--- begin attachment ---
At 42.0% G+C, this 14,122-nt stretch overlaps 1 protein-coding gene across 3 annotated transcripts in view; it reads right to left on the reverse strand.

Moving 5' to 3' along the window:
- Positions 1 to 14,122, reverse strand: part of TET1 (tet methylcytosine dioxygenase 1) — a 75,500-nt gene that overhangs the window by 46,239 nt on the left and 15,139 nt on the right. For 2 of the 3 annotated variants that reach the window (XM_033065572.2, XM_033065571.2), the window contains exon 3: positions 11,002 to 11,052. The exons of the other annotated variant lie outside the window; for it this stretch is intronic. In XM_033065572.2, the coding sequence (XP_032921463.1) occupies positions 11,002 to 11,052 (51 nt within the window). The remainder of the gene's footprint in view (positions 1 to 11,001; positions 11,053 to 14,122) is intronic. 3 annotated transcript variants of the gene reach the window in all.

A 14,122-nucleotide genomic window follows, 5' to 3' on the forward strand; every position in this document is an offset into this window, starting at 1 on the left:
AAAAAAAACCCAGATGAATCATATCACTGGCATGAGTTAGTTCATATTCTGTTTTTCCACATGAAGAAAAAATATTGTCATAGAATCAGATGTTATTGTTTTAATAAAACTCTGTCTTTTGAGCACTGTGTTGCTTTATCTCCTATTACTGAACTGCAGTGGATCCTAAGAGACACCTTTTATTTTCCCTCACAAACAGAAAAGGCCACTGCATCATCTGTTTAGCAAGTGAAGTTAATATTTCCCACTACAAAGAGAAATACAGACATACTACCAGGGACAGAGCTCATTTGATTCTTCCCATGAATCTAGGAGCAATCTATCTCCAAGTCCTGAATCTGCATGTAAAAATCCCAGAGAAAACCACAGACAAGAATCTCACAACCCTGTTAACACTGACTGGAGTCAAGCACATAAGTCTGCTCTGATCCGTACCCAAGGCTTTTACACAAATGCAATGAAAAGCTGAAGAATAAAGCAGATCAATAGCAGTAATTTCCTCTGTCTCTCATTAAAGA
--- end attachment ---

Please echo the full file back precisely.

At 42.0% G+C, this 14,122-nt stretch overlaps 1 protein-coding gene across 3 annotated transcripts in view; it reads right to left on the reverse strand.

Moving 5' to 3' along the window:
- Positions 1 to 14,122, reverse strand: part of TET1 (tet methylcytosine dioxygenase 1) — a 75,500-nt gene that overhangs the window by 46,239 nt on the left and 15,139 nt on the right. For 2 of the 3 annotated variants that reach the window (XM_033065572.2, XM_033065571.2), the window contains exon 3: positions 11,002 to 11,052. The exons of the other annotated variant lie outside the window; for it this stretch is intronic. In XM_033065572.2, the coding sequence (XP_032921463.1) occupies positions 11,002 to 11,052 (51 nt within the window). The remainder of the gene's footprint in view (positions 1 to 11,001; positions 11,053 to 14,122) is intronic. 3 annotated transcript variants of the gene reach the window in all.

A 14,122-nucleotide genomic window follows, 5' to 3' on the forward strand; every position in this document is an offset into this window, starting at 1 on the left:
AAAAAAAACCCAGATGAATCATATCACTGGCATGAGTTAGTTCATATTCTGTTTTTCCACATGAAGAAAAAATATTGTCATAGAATCAGATGTTATTGTTTTAATAAAACTCTGTCTTTTGAGCACTGTGTTGCTTTATCTCCTATTACTGAACTGCAGTGGATCCTAAGAGACACCTTTTATTTTCCCTCACAAACAGAAAAGGCCACTGCATCATCTGTTTAGCAAGTGAAGTTAATATTTCCCACTACAAAGAGAAATACAGACATACTACCAGGGACAGAGCTCATTTGATTCTTCCCATGAATCTAGGAGCAATCTATCTCCAAGTCCTGAATCTGCATGTAAAAATCCCAGAGAAAACCACAGACAAGAATCTCACAACCCTGTTAACACTGACTGGAGTCAAGCACATAAGTCTGCTCTGATCCGTACCCAAGGCTTTTACACAAATGCAATGAAAAGCTGAAGAATAAAGCAGATCAATAGCAGTAATTTCCTCTGTCTCTCATTAAAGA